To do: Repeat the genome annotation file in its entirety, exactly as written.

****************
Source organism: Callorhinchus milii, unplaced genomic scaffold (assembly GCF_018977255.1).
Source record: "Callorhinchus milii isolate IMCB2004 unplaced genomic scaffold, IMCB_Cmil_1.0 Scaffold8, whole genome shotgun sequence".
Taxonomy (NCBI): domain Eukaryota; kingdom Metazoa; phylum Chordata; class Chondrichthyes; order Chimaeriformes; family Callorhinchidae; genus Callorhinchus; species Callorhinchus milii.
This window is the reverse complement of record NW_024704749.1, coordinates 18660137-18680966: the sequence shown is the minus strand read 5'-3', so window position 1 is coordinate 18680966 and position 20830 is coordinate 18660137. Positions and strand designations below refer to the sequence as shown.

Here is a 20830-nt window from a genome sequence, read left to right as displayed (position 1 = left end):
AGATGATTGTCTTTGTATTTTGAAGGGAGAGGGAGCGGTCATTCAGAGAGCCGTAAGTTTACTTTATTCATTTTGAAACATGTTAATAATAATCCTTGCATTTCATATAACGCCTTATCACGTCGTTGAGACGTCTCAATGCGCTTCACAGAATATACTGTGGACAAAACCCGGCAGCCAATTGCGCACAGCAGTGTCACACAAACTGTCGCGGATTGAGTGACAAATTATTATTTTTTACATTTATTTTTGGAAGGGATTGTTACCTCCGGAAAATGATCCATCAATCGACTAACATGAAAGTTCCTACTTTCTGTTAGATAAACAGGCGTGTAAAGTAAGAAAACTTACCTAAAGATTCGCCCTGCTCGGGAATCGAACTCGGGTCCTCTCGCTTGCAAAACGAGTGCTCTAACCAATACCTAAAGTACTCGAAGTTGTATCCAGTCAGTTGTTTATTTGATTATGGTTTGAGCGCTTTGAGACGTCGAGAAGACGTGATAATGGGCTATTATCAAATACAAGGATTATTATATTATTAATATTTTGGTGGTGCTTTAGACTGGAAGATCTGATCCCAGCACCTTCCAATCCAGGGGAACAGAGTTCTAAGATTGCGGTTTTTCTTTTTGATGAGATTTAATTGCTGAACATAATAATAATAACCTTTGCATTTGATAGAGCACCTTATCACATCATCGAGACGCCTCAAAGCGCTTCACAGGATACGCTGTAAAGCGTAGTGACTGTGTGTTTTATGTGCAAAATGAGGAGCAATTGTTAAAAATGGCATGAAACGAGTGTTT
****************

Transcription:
Source organism: Callorhinchus milii, unplaced genomic scaffold (assembly GCF_018977255.1).
Source record: "Callorhinchus milii isolate IMCB2004 unplaced genomic scaffold, IMCB_Cmil_1.0 Scaffold8, whole genome shotgun sequence".
Taxonomy (NCBI): domain Eukaryota; kingdom Metazoa; phylum Chordata; class Chondrichthyes; order Chimaeriformes; family Callorhinchidae; genus Callorhinchus; species Callorhinchus milii.
This window is the reverse complement of record NW_024704749.1, coordinates 18660137-18680966: the sequence shown is the minus strand read 5'-3', so window position 1 is coordinate 18680966 and position 20830 is coordinate 18660137. Positions and strand designations below refer to the sequence as shown.

Here is a 20830-nt window from a genome sequence, read left to right as displayed (position 1 = left end):
AGATGATTGTCTTTGTATTTTGAAGGGAGAGGGAGCGGTCATTCAGAGAGCCGTAAGTTTACTTTATTCATTTTGAAACATGTTAATAATAATCCTTGCATTTCATATAACGCCTTATCACGTCGTTGAGACGTCTCAATGCGCTTCACAGAATATACTGTGGACAAAACCCGGCAGCCAATTGCGCACAGCAGTGTCACACAAACTGTCGCGGATTGAGTGACAAATTATTATTTTTTACATTTATTTTTGGAAGGGATTGTTACCTCCGGAAAATGATCCATCAATCGACTAACATGAAAGTTCCTACTTTCTGTTAGATAAACAGGCGTGTAAAGTAAGAAAACTTACCTAAAGATTCGCCCTGCTCGGGAATCGAACTCGGGTCCTCTCGCTTGCAAAACGAGTGCTCTAACCAATACCTAAAGTACTCGAAGTTGTATCCAGTCAGTTGTTTATTTGATTATGGTTTGAGCGCTTTGAGACGTCGAGAAGACGTGATAATGGGCTATTATCAAATACAAGGATTATTATATTATTAATATTTTGGTGGTGCTTTAGACTGGAAGATCTGATCCCAGCACCTTCCAATCCAGGGGAACAGAGTTCTAAGATTGCGGTTTTTCTTTTTGATGAGATTTAATTGCTGAACATAATAATAATAACCTTTGCATTTGATAGAGCACCTTATCACATCATCGAGACGCCTCAAAGCGCTTCACAGGATACGCTGTAAAGCGTAGTGACTGTGTGTTTTATGTGCAAAATGAGGAGCAATTGTTAAAAATGGCATGAAACGAGTGTTT